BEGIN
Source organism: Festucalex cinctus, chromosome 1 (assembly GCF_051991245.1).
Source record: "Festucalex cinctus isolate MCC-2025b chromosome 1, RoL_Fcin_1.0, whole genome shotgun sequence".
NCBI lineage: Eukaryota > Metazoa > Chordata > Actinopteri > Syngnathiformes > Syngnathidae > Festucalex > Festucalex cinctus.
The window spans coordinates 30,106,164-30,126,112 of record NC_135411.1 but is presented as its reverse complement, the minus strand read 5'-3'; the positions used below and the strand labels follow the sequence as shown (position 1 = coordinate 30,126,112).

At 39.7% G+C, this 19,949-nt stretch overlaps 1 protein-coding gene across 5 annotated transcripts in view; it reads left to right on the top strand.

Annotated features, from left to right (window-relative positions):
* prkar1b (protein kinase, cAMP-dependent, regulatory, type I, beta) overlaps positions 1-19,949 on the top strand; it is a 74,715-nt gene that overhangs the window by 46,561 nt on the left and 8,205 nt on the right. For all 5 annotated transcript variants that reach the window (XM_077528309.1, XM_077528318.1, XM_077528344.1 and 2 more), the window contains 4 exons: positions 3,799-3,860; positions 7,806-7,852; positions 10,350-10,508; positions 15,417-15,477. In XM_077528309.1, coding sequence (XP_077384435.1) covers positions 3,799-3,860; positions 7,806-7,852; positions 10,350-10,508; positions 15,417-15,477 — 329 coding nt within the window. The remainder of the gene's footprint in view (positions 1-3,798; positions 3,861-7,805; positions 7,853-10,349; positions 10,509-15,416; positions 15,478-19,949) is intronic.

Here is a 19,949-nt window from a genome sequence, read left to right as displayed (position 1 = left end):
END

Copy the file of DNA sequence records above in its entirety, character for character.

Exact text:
Source organism: Festucalex cinctus, chromosome 1 (assembly GCF_051991245.1).
Source record: "Festucalex cinctus isolate MCC-2025b chromosome 1, RoL_Fcin_1.0, whole genome shotgun sequence".
NCBI lineage: Eukaryota > Metazoa > Chordata > Actinopteri > Syngnathiformes > Syngnathidae > Festucalex > Festucalex cinctus.
The window spans coordinates 30,106,164-30,126,112 of record NC_135411.1 but is presented as its reverse complement, the minus strand read 5'-3'; the positions used below and the strand labels follow the sequence as shown (position 1 = coordinate 30,126,112).

At 39.7% G+C, this 19,949-nt stretch overlaps 1 protein-coding gene across 5 annotated transcripts in view; it reads left to right on the top strand.

Annotated features, from left to right (window-relative positions):
* prkar1b (protein kinase, cAMP-dependent, regulatory, type I, beta) overlaps positions 1-19,949 on the top strand; it is a 74,715-nt gene that overhangs the window by 46,561 nt on the left and 8,205 nt on the right. For all 5 annotated transcript variants that reach the window (XM_077528309.1, XM_077528318.1, XM_077528344.1 and 2 more), the window contains 4 exons: positions 3,799-3,860; positions 7,806-7,852; positions 10,350-10,508; positions 15,417-15,477. In XM_077528309.1, coding sequence (XP_077384435.1) covers positions 3,799-3,860; positions 7,806-7,852; positions 10,350-10,508; positions 15,417-15,477 — 329 coding nt within the window. The remainder of the gene's footprint in view (positions 1-3,798; positions 3,861-7,805; positions 7,853-10,349; positions 10,509-15,416; positions 15,478-19,949) is intronic.

Here is a 19,949-nt window from a genome sequence, read left to right as displayed (position 1 = left end):